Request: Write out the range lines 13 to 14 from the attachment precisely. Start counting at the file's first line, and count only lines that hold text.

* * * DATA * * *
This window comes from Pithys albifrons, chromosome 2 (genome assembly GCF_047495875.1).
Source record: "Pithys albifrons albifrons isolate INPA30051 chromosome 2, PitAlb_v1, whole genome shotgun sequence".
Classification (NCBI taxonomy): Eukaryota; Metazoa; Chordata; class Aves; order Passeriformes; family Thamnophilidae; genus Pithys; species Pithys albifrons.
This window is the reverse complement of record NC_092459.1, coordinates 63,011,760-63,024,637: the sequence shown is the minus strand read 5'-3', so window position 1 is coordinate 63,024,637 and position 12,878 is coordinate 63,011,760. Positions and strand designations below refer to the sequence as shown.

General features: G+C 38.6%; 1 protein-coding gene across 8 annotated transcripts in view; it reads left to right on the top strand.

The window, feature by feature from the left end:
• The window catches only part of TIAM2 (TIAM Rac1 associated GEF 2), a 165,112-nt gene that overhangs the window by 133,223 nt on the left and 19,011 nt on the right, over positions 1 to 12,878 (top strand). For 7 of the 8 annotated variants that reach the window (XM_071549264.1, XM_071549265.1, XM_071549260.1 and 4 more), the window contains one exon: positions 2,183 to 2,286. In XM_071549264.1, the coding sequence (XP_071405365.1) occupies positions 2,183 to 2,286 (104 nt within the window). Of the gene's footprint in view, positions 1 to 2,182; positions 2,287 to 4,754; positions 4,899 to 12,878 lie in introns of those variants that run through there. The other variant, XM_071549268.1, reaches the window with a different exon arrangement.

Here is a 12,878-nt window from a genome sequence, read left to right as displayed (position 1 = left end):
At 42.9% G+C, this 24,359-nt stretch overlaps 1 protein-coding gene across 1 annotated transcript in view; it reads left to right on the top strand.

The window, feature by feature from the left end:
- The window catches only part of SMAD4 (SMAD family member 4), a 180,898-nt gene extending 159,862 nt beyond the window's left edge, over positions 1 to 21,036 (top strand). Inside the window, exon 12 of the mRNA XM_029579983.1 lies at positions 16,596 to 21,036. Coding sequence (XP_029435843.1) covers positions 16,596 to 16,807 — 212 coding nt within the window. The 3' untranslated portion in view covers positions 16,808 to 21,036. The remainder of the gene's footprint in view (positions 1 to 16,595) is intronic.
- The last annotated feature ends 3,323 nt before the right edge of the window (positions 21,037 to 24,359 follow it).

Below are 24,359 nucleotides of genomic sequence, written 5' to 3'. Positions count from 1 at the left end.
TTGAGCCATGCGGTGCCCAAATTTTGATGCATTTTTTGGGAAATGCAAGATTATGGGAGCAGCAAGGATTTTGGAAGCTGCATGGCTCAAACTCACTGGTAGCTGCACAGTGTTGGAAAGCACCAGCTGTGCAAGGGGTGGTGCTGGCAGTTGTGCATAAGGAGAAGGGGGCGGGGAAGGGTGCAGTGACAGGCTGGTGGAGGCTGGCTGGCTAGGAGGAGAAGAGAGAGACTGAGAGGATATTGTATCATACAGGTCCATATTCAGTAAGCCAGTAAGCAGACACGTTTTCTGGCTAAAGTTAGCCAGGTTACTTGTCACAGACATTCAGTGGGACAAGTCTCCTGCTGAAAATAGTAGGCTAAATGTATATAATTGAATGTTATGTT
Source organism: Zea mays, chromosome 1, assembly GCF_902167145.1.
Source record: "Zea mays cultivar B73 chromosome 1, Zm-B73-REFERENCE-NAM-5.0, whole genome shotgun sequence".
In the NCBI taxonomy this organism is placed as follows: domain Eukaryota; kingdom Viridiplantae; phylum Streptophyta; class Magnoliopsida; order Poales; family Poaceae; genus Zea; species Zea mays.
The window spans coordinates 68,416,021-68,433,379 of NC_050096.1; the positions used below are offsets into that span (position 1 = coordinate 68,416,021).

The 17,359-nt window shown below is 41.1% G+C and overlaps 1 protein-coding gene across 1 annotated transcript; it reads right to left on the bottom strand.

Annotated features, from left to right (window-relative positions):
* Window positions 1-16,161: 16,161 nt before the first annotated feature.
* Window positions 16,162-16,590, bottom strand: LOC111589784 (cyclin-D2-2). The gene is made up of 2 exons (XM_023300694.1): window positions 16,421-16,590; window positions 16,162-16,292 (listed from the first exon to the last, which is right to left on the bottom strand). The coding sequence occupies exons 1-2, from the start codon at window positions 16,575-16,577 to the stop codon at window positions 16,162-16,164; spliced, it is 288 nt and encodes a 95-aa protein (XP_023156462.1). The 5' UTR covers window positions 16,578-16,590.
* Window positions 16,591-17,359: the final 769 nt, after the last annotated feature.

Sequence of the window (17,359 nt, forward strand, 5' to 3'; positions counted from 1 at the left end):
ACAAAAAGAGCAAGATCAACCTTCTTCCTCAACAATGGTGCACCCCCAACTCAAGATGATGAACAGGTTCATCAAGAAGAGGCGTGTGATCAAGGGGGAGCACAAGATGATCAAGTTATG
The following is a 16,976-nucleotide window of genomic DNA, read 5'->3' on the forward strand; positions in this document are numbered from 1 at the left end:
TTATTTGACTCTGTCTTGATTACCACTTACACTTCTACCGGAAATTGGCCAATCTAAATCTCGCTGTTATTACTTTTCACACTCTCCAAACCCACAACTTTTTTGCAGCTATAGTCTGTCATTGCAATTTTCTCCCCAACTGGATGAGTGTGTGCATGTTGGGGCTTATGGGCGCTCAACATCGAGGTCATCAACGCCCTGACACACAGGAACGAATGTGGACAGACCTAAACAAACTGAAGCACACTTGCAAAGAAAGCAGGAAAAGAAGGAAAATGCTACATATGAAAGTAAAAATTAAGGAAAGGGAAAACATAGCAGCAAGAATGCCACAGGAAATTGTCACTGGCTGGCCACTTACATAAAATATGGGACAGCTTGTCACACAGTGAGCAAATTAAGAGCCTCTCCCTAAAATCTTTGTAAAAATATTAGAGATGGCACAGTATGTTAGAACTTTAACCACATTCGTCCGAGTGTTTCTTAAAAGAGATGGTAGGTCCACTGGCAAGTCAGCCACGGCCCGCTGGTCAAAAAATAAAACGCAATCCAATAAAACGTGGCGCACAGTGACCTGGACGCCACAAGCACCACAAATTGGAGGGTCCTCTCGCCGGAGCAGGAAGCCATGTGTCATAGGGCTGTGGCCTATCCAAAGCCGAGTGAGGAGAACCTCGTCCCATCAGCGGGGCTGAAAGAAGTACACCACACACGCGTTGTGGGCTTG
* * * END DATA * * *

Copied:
Below are 24,359 nucleotides of genomic sequence, written 5' to 3'. Positions count from 1 at the left end.
TTGAGCCATGCGGTGCCCAAATTTTGATGCATTTTTTGGGAAATGCAAGATTATGGGAGCAGCAAGGATTTTGGAAGCTGCATGGCTCAAACTCACTGGTAGCTGCACAGTGTTGGAAAGCACCAGCTGTGCAAGGGGTGGTGCTGGCAGTTGTGCATAAGGAGAAGGGGGCGGGGAAGGGTGCAGTGACAGGCTGGTGGAGGCTGGCTGGCTAGGAGGAGAAGAGAGAGACTGAGAGGATATTGTATCATACAGGTCCATATTCAGTAAGCCAGTAAGCAGACACGTTTTCTGGCTAAAGTTAGCCAGGTTACTTGTCACAGACATTCAGTGGGACAAGTCTCCTGCTGAAAATAGTAGGCTAAATGTATATAATTGAATGTTATGTT